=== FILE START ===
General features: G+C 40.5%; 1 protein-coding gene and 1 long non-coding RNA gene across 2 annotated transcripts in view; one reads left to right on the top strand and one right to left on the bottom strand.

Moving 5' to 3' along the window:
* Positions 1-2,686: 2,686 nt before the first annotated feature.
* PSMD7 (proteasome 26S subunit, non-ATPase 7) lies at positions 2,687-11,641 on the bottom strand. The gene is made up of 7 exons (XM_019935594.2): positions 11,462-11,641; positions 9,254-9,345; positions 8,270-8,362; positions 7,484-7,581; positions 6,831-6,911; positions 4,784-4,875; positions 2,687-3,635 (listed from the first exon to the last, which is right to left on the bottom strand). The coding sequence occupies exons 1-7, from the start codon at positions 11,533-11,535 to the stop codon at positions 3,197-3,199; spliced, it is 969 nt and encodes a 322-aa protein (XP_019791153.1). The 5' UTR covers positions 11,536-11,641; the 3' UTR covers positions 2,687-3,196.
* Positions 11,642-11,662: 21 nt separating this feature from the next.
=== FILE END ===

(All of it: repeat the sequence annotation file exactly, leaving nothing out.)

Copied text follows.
General features: G+C 40.5%; 1 protein-coding gene and 1 long non-coding RNA gene across 2 annotated transcripts in view; one reads left to right on the top strand and one right to left on the bottom strand.

Moving 5' to 3' along the window:
* Positions 1-2,686: 2,686 nt before the first annotated feature.
* PSMD7 (proteasome 26S subunit, non-ATPase 7) lies at positions 2,687-11,641 on the bottom strand. The gene is made up of 7 exons (XM_019935594.2): positions 11,462-11,641; positions 9,254-9,345; positions 8,270-8,362; positions 7,484-7,581; positions 6,831-6,911; positions 4,784-4,875; positions 2,687-3,635 (listed from the first exon to the last, which is right to left on the bottom strand). The coding sequence occupies exons 1-7, from the start codon at positions 11,533-11,535 to the stop codon at positions 3,197-3,199; spliced, it is 969 nt and encodes a 322-aa protein (XP_019791153.1). The 5' UTR covers positions 11,536-11,641; the 3' UTR covers positions 2,687-3,196.
* Positions 11,642-11,662: 21 nt separating this feature from the next.